Team 17’s had one of the more consistent lineups year after year. Their electric mix of games always provides some fun surprises (such as the excellent Yoku’s Island Express last year), which makes it a worthwhile visit year after year. Here’s what we played:
I love a good local multiplayer game, and Overcooked remains one of the best. So of course I jumped at the chance to give its sequel a spin and see what’s new. To put it simply: It’s still Overcooked and it’s still great.
The demo had a few levels to tackle. In them, myself, a platypus, and my partner, a unicorn, were tasked with making sushi rolls. The first kitchen we served was a simple affair; there were no obstacles or complications to contend with, nor any variance in the orders. All we had to do was make sushi. Easy enough. Doubly so, in fact, thanks to the score multiplier. Where before your tips were determined solely by how quickly you got orders out, now any tips you receive are doubled, tripled, or quadrupled as long as you keep orders coming out. Should make earning those three-star ratings a bit easier, I hope.
In the second kitchen, however, things fell apart quickly. We were still making sushi rolls, only now two of our kitchen’s walkways were conveyor belts. Where before we had a shaky but functional sort of cooperation, here we fell apart immediately. Granted, that was in part because my partner decided to test if a glitch in the first game had carried over (something about piling up a ton of ingredients in one spot), which left me being the one to do all work for the first 20 seconds or so, and consequently made it difficult to access other ingredients due to all the vegetables strewn across the ground. Our lack of communication was definitely the biggest problem, though.
Luckily the game now has a proper emote system, allowing you to communicate visually in addition to verbally. Given that Overcooked 2 also has online play, I imagine those emotes will be extremely useful (though spinning in place might still be the most effective way tell someone where they’re needed). We’ll find out when the game launches on August 7.
First thing that struck me about Planet Alpha was how beautiful it was. It pairs a sort of low-poly aesthetic with lush, dense scenery that results in a really striking look.
The demo began as a leisurely stroll through the planet’s lovely scenery, eventually becoming a stealth game once a fleet of robots began invading. Shifting the planet itself seems to be the game’s hook. At certain points, you can rotate the planet to change the time of day. Both times were for some light puzzle solving — one to open a door, the other to rotate orbs until they were properly aligned — but it’s not hard to imagine how it could be used to alter the environment.
The platforming was pretty rudimentary for the most part, though once the stealth elements kicked in, traversal quickly became less straightforward. The tall grass I’d moved through previously now served as cover for me to sneak through, while blocks both acted as stepping stones and mobile cover to avoid the watchful gaze of the hostile robots. The game’s checkpointing feels generous so far, which is definitely welcome considering how frustrating a stealth sequence can become.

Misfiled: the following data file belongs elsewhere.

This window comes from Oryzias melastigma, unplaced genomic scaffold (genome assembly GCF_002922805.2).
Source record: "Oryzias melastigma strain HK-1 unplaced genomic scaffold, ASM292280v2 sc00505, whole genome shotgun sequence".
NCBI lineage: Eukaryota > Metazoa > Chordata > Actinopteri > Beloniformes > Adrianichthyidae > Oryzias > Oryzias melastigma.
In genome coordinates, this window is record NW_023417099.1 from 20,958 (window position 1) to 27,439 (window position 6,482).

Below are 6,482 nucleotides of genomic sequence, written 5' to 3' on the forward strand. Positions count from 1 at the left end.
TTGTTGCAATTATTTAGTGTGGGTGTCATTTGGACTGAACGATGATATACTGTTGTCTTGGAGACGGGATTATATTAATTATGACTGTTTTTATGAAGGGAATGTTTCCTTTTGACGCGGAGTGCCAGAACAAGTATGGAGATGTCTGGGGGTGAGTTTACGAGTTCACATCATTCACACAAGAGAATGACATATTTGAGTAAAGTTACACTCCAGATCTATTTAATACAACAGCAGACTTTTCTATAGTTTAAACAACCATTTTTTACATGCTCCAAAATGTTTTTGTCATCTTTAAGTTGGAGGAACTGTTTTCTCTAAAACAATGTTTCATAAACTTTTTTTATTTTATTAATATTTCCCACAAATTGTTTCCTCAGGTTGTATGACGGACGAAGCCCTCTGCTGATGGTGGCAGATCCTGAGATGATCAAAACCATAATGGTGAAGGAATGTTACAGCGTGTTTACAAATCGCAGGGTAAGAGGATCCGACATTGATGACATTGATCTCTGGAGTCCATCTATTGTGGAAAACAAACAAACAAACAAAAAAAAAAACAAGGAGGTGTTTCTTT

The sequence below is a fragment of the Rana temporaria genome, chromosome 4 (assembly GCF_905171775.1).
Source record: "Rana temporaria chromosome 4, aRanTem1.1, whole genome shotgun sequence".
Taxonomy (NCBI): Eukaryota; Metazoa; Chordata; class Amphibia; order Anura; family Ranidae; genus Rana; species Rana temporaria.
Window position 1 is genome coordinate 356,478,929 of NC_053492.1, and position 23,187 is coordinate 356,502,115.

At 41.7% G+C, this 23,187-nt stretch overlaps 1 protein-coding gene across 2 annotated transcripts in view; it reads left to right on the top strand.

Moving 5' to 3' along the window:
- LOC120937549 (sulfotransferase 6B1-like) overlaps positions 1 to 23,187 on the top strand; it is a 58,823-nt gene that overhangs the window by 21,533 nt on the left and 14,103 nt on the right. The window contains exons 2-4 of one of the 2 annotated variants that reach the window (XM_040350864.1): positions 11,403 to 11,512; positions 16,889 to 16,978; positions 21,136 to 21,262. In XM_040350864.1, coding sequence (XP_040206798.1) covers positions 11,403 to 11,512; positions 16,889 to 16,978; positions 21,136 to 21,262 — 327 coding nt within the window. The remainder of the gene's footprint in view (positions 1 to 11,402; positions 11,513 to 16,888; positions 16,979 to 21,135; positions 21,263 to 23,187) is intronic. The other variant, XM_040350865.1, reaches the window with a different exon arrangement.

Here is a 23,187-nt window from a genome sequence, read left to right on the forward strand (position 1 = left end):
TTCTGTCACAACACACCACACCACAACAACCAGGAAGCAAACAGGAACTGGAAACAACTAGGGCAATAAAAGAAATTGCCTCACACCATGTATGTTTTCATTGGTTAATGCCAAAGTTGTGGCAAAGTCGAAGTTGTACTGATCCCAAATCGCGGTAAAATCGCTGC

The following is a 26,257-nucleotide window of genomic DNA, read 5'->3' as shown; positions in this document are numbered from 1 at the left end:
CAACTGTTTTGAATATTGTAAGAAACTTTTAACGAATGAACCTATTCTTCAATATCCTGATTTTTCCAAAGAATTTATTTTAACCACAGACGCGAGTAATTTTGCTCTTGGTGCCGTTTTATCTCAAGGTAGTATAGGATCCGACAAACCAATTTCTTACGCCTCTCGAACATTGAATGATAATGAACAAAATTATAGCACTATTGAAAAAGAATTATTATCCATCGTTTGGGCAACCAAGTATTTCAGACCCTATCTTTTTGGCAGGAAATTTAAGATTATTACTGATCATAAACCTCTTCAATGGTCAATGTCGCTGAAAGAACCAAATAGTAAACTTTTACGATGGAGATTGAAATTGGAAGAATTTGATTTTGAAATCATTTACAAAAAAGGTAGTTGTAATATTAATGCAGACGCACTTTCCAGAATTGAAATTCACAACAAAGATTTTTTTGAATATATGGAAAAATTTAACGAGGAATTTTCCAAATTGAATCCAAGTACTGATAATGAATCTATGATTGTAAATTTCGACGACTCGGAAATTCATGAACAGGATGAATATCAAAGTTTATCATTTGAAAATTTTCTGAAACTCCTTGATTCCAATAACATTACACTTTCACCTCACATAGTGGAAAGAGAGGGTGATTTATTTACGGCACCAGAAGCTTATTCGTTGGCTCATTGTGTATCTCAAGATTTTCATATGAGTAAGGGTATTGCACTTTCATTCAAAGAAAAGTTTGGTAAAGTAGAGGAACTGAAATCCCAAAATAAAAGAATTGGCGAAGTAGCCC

Planet Alpha is currently slated for release sometime this year.
Mugsters is a puzzle game wherein you attempt to free your fellow humans and destroy the invading aliens’ equipment through the most ridiculous and explosive means possible. Or at least that’s how it looked like when I watched others play it. When I played, I ended up playing around to see what would happen, trying to figure out how to complete levels. Maybe it’s just because I jumped in mid-demo, but it wasn’t ever clear what I needed to do. Completing objectives — or doing what looked like what I needed to do — didn’t accomplish anything. The levels kept going until I voluntarily left. Felt like I was missing something.
That said, the levels provided a fun playground in which to create and watch chaos unfold. Driving cars into turrets to destroy them or into buttons to open doors, frantically trying to out maneuver foes while avoiding lasers, spike traps, and more, all while trying to rescue my fellow humans and hopefully keep them alive led to some ridiculous shenanigans. If nothing else, Mugsters seems like a grand ol’ time in that regard. Mugsters is out July 17.
Genesis Alpha One
After seeing in it a hands-off demo last year, this year I was able to play Genesis Alpha One myself. The demo walked me through the basics of building and maintaining my ship, which seemed pretty straightforward last year, but felt pretty daunting when doing it myself. Not because the process is difficult, mind you, but because of how quickly things can spin out of control.
Some of the aliens you encounter while on expeditions for resources might hitch a ride on your way home. If they do, you have to be quick to suss out where they’re hiding to make sure they don’t build a nest and start killing your crew. Turrets provide some assistance, but you need to crawl into the ducts to root out the infestation. Fighting them off wasn’t so much the problem, though; it was the lack of ammo in my guns. My pistol always carried a single shot (that thankfully recharged) and my rifle, while fully stocked at first, soon went empty after going planetside a couple of times. I didn’t know how to get more ammo, so I had to rely heavily on the turrets to defend the crew, which didn’t help much how few I had to go around.
Eventually one of the rooms had to be deactivated due to damage or interference of some sort (think it was the main power station). With little to no ammo left to defend myself or the ship with, and no idea how to fix the current predicament, I ended my demo there, hoping that next time I could do better. Genesis Alpha One launches on September 4.